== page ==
Living simply is paring away – stuff, obligations, expectations, people. It’s removing all the glut and rubble from your life, making space in your house, your heart, your brain, and your life for exactly and only what you need. It’s getting down to the core of things and returning to a way of living that most of us can only vaguely remember: pleasures that don’t cost piles of money, rewards you don’t have to buy in stores, amusements that don’t require a screen or scrabbling with hundreds of other people to get to.
When I say live simply, I’m not talking about picking up a copy of one of those make-your-life-simple magazines at the checkout counter of the health food store for $4.95 and doing all the pretty expensive things they tell you to do, like paint every piece of your living room furniture the same uplifting color of pea green. I’m talking about the practice of simplicity in all its forms as a kind of human grace and peace, about being present in every moment with the softest, smallest thing you can be present with – washing dishes, taking out the trash, choosing what you wear and eat and listen to, what you choose to throw away, what you save and use again. Simplicity can be as simple as sweeping the leaves from the path and using them to mulch the ferns, cutting up your old T-shirts and using them for rags, refolding and reusing a brown paper bag.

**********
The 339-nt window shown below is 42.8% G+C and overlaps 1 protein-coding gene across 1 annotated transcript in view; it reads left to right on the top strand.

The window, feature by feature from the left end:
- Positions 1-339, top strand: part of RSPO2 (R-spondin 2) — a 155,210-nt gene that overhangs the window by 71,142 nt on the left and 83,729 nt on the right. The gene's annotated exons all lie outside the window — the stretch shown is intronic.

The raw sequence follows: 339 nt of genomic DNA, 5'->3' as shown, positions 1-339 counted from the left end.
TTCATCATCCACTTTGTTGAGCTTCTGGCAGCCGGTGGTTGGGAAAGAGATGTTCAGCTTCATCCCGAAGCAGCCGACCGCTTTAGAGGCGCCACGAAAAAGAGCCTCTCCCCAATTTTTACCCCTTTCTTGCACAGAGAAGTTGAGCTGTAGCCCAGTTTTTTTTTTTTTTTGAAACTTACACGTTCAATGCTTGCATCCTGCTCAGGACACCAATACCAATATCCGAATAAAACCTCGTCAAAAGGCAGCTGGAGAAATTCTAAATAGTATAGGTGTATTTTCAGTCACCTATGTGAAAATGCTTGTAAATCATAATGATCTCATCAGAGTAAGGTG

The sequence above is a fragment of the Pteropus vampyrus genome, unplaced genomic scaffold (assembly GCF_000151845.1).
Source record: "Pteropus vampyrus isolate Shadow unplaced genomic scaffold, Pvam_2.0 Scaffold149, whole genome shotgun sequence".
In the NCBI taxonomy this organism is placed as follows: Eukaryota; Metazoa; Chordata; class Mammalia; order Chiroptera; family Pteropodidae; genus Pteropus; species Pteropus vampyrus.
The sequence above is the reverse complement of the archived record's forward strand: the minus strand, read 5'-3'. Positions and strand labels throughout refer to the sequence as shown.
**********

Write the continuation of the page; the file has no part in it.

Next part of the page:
Daphne Rose Kingma
The Ten Things to Do When Your Life Falls Apart